By contrast, with 1,454,436 voters, only 3.1% of the electorate, the Scottish National Party scooped up 56 of Scotland’s 59 seats.

Bully for them! The SNP’s policies are, in our view, more or less right on.

But it is hardly democracy.

For a comprehensive tally of the results you could do worse than check out the BBC table at UK election parliamentary election results 2015 (BBC).

The following account of the results is largely based on a summary by the BBC on 8 May, the day after the election.

The Conservatives have 331 seats – five more than are needed  (326 ) for a majority in the 650-seat  House of Commons (the lower and most important chamber of parliament).

 Mr Cameron’s rivals Ed Miliband (Labour Party), Nick Clegg (Liberal Democratic Party) and Nigel Farage (UKIP – UK Independence Party) have all resigned as party leaders following their parties’ failure to gain enough seats .

Many of the big beasts in the outgoing parliament lost their seats.

 With all 650 seats declared, the Conservatives have ended up with 331 seats in the House of Commons – 24 more than at the last parliamentary election in May 2010.

 Labour have ended up with 232 seats, the Liberal Democrats 8, the Scottish National Party (SNP) 56, Plaid Cymru (the Welsh nationalist party) 3, UKIP 1, the Greens 1 and others 19.

The Conservatives snagged a 36.9% share of the UK national vote (ie the total number of votes actually cast in the election), Labour 30.4%, UKIP 12.6%, the Liberal Democrats 7.9%, the SNP 4.7%, the Green Party 3.8% and Plaid Cymru 0.6%.

 Turnout was 66.1%, marginally up on 2010 and the highest since 1997.

The victory by the Conservatives, who depended on the support of their junior coalition partner, the Liberal Democrats, in the outgoing government, means they will be able to govern without the need for a coalition or a formal agreement with other parties.

George Osborne, who is expected to remain chancellor, said the Conservatives had been “given a mandate to get on with the work we started five years ago” and would follow the “clear instructions” of the British public.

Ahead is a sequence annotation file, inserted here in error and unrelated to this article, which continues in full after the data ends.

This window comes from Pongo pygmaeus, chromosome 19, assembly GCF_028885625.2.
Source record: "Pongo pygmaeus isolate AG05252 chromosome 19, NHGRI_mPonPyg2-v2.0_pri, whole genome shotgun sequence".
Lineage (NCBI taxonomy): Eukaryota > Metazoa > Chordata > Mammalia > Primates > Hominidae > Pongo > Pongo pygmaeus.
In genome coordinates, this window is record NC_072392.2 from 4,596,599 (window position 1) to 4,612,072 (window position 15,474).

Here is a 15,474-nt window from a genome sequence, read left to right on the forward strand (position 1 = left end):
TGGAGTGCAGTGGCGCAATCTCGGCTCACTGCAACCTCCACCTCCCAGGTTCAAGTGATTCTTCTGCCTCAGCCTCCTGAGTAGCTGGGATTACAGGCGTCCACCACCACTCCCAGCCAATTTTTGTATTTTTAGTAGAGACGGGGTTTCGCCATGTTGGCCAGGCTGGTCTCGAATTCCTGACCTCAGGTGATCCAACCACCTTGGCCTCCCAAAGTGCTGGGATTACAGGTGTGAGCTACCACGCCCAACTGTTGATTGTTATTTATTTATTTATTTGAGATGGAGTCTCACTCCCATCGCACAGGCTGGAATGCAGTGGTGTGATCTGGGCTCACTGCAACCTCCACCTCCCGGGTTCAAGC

You might perhaps care to view some of our earlier posts.  For instance:

  1. Why? or How? That is the question (3 Jan 2012)
  2. Partitocracy v. Democracy (20 July 2012)
  3. The shoddiest possible goods at the highest possible prices (2 Feb 2012)
  4. Capitalism in practice (4 July 2012)
  5. Ladder  (21 June 2012)
  6. A tale of two cities (1) (6 June 2012)
  7. A tale of two cities (2) (7 June 2012)
  8. Where’s the beef? Ontology and tinned meat (31 Jan 2012)

Every so often we shall change this sample of previously published posts.







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2 Responses to Refuseniks

  1. aerfen says:

    An EU in-out referendum it is then!
    Short of a substantial UKIP contingent that’s about as good as it gets.

  2. says:

    Antigone1984: So far as one can read between the lines, Prime Minister David Cameron does not himself want Britain to leave the European Union (EU), particularly as big business is unanimous in wanting Britain to remain inside the common European market-place. He has been forced unwillingly to promise a referendum because of growing anti-EU sentiment in the country at large and among his own back-benchers. Our expectation is that he will hold sham negotiations with the EU and then announce that, on balance, he has obtained satisfaction in respect of enough of Britain’s demands for change to justify remaining within the EU. The wording of the referendum will be couched in such a way as to reflect this bias.